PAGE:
Quinn paused where he was, not at all surprised that furtive glances were beginning to be cast his way. He had wanted people to know he was back, and he was succeeding; but he was surprised at how alienated he felt from them all. By the light of the nearby gaslamp, he was able to make out the time: four seventeen. Soon the tree would be lit and people would begin to disperse. He was, he had to admit, disappointed. He'd hoped to meet a friendly face before then. Any friendly face.

The snow was falling now in big, paper cutouts that lay on his jacket for a mere twinkling before melting into oblivion. Quinn held up a sleeve and marvelled at the sheer magic that was coming and going there. Whether it was the carollers or the children, the deer or the snowflakes--for an instant Quinn was a kid again, in harmony with the universe around him. God, how he'd missed New England.

He felt a tug on his jacket and, still smiling, turned to see a small boy looking up at him.

"Mister? Did your daddy really kill a girl in school?"

Quinn gazed down at the kid. He was six, maybe seven. What kind of parents talked about stuff like that in front of a six-year old? Jesus.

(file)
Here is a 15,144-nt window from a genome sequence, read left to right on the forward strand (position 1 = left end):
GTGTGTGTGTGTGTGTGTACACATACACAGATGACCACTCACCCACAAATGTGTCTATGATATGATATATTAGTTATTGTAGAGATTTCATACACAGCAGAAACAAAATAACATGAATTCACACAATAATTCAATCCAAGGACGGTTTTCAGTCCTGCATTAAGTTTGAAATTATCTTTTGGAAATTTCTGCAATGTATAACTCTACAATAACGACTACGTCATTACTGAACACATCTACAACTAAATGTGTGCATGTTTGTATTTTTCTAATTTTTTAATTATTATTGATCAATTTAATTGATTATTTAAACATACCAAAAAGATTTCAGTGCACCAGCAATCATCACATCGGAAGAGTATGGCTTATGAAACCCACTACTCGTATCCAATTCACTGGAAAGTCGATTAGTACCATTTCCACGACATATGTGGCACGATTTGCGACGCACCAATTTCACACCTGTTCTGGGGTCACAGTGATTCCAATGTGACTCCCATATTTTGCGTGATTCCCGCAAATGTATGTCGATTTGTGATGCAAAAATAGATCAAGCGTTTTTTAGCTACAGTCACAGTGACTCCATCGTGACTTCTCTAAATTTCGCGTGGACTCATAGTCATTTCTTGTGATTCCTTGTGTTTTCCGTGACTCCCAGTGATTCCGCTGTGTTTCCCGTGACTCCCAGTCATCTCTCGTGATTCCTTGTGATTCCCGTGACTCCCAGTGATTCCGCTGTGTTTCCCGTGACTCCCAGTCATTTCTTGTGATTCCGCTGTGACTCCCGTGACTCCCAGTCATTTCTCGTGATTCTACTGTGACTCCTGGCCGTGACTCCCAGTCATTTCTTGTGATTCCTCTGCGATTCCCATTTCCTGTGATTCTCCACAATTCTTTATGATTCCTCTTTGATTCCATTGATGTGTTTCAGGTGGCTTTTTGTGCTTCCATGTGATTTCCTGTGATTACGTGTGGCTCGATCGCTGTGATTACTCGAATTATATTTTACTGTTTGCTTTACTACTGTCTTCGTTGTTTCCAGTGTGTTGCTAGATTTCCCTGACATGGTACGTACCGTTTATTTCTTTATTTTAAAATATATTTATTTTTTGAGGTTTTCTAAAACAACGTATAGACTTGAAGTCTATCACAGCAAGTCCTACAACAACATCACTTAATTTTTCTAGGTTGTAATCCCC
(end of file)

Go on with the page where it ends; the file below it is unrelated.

"My dad didn't hurt anyone, sport," he said as gently as he knew how. "That was just a rumor."

"What's a roomer?"

"It's when someone tells stories that might not be--"

"Andrew!" a woman said shrilly behind the child. "Get over here right now. Right now!"

She rushed up to the boy and hauled him off with a brutal yank on his parka. For the first time since he'd stepped into the Currier and Ives scene, Quinn felt some of his resolve falter. If every citizen in Keepsake was going to treat him like a leper ....

"Quinn, dear! Quinn! Yoo-hoo!"

Surprised at the enthusiasm in the voice, he turned in time to behold a petite, elderly woman angling a four-legged walker before her as she made her way by lamplight across the snow-covered grass. She wore a black wool coat and was muffled under several circuits of a fluffy red scarf; her red knit hat covered all but a few white curls. Only her eyes showed, and that's all he needed to see.

"Mrs. Dewsbury!"

It was his old English teacher, the first and only mentor he'd ever had. He'd had her for homeroom once and for English twice. Quinn had always known he was a natural athlete; but it was Mrs. Dewsbury who had convinced him that he could compete in the classroom as well.

She had to be eighty by now. He didn't like seeing her using a walker; but he liked the fact that she was still out and about.

"Mrs. Dewsbury, it really is you," he said, grinning as he approached her.

She lifted a welcoming arm for his embrace. He hugged her gently and kissed her cheek and said, "You look great." This time he meant it.

"Oh, tish! I'm old and decrepit and I've got two new knees that I don't trust a damn. And speaking of bones, I have one to pick with you, young man. Where have you been hiding for the last seventeen years? You might have let me know."

"Right; I'm sorry about that. We, uh, took up residence in California."

She cocked her head thoughtfully and said, "You know, I'm not surprised. They hired your father no questions asked out there, am I right?"